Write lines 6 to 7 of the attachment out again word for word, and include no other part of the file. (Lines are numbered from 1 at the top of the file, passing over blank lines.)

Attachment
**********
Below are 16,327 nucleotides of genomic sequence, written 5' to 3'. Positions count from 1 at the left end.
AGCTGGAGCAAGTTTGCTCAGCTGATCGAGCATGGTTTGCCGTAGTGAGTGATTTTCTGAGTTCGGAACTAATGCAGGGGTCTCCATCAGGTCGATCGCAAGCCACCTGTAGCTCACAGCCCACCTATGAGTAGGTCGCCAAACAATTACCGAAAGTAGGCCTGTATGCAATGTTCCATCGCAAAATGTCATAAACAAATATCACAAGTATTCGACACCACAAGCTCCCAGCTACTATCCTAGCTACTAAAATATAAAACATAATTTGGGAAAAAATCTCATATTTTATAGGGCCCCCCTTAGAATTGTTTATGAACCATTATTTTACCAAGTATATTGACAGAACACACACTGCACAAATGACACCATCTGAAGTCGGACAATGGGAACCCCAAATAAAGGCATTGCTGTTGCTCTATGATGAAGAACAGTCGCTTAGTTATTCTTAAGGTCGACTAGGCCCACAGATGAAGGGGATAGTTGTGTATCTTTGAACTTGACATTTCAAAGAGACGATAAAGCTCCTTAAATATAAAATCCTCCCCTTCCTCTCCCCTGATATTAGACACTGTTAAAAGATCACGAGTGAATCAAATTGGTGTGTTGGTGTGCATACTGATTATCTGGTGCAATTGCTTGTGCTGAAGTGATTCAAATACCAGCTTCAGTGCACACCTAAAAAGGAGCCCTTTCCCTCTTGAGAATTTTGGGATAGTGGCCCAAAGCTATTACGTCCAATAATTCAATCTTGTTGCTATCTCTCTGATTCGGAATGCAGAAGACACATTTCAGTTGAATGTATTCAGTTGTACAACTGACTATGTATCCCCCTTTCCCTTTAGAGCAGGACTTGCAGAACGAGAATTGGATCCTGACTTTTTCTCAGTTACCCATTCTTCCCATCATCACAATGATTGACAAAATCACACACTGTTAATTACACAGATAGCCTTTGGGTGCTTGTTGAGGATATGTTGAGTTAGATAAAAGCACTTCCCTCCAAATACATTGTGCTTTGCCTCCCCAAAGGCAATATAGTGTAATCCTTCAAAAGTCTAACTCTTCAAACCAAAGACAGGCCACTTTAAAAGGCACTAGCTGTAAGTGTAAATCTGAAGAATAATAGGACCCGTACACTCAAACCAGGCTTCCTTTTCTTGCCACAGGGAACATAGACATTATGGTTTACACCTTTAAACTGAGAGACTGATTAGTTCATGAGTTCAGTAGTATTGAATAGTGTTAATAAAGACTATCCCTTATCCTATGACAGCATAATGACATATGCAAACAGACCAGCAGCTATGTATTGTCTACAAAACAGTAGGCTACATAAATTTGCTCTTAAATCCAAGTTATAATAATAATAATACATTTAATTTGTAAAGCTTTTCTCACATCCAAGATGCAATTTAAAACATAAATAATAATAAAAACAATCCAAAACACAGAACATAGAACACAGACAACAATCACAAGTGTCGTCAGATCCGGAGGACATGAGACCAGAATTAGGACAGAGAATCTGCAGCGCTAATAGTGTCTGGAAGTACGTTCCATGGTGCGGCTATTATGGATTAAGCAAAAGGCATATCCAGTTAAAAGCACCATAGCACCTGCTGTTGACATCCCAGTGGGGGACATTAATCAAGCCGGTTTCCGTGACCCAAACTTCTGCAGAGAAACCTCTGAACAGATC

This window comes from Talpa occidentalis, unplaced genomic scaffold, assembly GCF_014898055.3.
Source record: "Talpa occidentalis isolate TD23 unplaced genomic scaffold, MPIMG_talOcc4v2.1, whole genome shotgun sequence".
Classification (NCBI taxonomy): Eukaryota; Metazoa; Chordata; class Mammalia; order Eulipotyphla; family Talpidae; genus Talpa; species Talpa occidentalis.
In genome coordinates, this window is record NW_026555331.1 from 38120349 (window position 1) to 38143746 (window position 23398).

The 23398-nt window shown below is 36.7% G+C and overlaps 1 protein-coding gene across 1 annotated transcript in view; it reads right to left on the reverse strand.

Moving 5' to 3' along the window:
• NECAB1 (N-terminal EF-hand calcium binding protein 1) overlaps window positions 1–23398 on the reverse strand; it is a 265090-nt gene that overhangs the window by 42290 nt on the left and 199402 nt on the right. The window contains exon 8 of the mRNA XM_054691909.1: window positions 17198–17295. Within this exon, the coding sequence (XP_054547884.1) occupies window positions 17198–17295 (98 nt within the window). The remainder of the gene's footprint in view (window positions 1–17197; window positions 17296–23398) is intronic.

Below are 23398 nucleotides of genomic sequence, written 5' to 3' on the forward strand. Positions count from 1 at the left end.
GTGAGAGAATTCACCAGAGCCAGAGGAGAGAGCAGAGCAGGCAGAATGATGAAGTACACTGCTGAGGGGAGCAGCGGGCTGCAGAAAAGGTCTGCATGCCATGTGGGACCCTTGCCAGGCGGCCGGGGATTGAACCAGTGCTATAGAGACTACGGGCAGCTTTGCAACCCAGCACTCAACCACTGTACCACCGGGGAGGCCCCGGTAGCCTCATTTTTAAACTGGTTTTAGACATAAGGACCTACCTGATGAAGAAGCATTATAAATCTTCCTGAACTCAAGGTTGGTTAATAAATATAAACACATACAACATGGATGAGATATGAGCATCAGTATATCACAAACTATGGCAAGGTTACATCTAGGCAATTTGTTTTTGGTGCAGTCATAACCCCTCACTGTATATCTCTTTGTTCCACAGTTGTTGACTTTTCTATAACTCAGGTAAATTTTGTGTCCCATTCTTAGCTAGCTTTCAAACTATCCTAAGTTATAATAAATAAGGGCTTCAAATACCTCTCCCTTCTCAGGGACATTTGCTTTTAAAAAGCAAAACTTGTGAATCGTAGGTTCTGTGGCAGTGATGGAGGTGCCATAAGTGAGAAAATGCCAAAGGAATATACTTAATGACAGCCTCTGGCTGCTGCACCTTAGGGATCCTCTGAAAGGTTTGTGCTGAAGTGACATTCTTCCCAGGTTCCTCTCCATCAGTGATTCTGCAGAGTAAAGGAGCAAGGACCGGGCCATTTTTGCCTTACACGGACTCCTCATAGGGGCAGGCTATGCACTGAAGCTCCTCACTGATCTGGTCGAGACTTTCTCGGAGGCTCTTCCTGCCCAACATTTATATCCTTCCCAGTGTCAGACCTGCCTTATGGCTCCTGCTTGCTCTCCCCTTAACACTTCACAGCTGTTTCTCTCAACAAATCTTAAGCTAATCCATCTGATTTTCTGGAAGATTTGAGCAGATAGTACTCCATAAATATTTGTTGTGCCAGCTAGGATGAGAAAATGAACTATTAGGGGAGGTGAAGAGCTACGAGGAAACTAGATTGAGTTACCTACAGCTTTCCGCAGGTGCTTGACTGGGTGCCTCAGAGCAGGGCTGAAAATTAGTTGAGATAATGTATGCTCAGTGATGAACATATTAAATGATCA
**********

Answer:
In genome coordinates, this window is record NW_026555331.1 from 38120349 (window position 1) to 38143746 (window position 23398).

The 23398-nt window shown below is 36.7% G+C and overlaps 1 protein-coding gene across 1 annotated transcript in view; it reads right to left on the reverse strand.